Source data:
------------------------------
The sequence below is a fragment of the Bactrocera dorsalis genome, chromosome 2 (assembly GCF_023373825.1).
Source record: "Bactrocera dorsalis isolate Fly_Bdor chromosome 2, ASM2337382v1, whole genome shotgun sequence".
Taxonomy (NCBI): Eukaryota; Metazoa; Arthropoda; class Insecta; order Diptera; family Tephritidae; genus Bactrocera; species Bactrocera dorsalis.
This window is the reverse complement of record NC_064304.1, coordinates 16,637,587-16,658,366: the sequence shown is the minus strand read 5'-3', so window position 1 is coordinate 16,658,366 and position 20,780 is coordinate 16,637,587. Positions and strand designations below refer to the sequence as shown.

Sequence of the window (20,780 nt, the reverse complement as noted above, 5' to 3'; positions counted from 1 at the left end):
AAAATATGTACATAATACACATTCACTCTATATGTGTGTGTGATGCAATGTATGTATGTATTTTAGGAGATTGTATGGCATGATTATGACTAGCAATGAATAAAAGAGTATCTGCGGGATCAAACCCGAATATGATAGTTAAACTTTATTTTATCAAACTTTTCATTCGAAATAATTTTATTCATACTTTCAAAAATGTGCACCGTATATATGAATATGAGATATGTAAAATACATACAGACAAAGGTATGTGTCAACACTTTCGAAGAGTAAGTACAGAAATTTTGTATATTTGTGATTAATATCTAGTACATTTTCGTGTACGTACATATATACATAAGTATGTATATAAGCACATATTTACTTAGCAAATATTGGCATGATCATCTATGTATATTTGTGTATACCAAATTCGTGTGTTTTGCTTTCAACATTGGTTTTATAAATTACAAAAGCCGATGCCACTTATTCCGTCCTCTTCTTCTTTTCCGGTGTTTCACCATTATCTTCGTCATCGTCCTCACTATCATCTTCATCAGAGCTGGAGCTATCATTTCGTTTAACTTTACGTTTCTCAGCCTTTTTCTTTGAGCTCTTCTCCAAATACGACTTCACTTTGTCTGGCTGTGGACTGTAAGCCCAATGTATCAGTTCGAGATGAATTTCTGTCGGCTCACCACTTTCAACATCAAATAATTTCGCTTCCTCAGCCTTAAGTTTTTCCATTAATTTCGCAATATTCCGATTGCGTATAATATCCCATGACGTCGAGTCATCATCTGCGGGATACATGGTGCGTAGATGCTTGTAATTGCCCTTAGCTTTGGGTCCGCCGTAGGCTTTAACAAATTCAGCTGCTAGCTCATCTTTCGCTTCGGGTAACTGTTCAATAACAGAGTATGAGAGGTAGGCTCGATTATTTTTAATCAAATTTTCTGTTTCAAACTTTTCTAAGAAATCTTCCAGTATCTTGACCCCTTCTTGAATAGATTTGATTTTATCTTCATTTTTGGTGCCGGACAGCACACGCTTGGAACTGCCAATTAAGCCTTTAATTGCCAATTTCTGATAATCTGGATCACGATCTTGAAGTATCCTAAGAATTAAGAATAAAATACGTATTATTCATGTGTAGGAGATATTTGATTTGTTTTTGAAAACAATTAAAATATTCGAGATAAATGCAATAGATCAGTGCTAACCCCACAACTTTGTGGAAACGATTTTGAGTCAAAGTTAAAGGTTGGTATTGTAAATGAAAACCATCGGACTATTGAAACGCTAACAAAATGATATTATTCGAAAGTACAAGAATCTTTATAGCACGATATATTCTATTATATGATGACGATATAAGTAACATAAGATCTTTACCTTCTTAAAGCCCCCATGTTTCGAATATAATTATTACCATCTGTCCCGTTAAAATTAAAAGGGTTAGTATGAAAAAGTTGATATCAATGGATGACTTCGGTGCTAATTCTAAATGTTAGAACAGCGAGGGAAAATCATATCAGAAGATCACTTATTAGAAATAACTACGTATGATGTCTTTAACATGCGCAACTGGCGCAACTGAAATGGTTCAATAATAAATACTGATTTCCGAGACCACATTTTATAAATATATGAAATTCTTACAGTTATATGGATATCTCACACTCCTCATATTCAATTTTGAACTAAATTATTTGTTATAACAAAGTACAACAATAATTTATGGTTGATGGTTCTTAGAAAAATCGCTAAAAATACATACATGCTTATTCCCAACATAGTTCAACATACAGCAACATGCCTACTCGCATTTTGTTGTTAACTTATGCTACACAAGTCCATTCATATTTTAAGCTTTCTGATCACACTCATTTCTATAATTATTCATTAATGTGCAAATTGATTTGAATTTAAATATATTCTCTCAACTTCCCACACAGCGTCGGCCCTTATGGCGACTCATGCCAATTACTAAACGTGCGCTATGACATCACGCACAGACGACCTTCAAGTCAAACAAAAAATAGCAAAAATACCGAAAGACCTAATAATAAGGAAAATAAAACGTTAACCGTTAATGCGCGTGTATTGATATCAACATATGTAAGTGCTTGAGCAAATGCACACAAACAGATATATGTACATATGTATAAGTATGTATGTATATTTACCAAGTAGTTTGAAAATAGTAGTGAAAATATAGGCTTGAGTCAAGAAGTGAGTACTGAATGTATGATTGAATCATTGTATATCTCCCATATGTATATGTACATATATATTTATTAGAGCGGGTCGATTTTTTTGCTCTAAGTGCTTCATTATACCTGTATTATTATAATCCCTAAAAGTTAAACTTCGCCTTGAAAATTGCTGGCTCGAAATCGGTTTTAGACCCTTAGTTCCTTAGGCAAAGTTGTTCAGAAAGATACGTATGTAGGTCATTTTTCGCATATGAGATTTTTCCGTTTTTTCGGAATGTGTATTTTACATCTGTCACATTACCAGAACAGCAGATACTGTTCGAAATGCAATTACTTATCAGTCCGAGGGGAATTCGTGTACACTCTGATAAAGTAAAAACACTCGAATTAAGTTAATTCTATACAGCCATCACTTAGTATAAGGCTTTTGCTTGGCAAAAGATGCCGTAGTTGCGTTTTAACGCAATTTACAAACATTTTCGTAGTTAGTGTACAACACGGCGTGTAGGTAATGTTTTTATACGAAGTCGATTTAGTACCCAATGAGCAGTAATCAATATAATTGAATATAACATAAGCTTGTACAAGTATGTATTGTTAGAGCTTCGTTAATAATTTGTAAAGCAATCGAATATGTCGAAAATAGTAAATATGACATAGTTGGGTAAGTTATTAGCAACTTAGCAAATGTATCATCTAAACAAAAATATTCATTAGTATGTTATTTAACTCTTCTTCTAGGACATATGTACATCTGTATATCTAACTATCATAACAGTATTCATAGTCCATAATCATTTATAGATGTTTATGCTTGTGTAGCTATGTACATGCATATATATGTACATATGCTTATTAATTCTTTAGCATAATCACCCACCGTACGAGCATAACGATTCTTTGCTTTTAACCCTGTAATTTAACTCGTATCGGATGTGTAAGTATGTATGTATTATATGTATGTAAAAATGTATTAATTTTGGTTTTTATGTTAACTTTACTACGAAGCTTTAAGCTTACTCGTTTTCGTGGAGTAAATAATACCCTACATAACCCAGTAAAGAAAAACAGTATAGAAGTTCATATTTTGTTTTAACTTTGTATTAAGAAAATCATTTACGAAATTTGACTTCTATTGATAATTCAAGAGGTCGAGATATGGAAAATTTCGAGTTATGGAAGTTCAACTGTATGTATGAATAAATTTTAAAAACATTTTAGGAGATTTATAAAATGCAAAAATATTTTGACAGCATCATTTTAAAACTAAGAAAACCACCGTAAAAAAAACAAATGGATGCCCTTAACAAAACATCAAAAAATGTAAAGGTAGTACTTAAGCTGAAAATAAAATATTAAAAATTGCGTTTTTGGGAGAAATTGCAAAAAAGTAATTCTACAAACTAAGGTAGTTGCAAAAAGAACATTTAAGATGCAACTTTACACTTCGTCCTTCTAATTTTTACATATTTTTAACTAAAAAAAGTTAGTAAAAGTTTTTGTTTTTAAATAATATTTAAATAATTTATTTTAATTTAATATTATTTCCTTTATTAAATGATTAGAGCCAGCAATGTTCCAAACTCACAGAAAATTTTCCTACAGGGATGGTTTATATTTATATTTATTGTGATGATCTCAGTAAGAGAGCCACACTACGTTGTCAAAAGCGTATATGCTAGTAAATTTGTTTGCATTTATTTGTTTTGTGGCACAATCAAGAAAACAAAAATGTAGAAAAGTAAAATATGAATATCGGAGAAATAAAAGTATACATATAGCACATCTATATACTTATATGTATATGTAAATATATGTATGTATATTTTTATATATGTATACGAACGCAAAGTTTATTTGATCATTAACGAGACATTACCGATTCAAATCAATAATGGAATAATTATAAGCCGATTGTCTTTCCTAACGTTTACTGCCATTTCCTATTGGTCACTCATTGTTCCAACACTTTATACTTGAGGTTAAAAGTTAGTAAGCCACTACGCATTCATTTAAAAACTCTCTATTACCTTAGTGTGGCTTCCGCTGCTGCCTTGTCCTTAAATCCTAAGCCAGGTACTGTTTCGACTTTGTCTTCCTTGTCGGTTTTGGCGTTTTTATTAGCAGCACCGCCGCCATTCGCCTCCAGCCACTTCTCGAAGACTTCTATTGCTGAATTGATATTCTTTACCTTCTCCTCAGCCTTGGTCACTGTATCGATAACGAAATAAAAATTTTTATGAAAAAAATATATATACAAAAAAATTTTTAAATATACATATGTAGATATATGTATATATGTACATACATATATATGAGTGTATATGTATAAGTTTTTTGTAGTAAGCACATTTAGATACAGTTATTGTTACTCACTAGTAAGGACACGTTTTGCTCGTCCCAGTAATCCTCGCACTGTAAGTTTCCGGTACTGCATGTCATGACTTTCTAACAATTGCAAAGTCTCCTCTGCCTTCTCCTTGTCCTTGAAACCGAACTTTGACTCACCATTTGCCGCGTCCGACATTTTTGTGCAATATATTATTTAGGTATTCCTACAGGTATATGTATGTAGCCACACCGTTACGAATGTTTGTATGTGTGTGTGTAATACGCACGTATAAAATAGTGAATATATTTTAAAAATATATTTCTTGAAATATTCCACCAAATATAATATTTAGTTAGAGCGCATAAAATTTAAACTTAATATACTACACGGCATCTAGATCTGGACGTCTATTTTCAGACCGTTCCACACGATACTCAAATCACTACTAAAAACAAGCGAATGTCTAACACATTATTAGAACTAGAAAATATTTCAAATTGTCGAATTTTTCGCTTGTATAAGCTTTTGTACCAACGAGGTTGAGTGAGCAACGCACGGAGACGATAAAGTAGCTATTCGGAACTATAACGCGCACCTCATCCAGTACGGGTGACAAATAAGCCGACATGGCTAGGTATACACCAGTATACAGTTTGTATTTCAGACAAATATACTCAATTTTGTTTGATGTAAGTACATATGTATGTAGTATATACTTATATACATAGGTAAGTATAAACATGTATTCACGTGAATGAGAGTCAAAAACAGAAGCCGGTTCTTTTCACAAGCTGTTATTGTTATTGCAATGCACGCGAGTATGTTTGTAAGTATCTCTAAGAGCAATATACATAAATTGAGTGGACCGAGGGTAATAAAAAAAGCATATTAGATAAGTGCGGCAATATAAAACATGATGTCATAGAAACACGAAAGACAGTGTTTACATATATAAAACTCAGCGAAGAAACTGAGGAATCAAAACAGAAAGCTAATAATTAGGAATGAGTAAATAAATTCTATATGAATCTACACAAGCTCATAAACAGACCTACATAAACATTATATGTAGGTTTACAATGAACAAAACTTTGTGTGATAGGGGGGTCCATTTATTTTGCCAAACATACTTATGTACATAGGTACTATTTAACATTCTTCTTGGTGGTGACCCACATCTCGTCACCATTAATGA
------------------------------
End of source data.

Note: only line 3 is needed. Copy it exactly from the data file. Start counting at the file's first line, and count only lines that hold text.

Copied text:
Taxonomy (NCBI): Eukaryota; Metazoa; Arthropoda; class Insecta; order Diptera; family Tephritidae; genus Bactrocera; species Bactrocera dorsalis.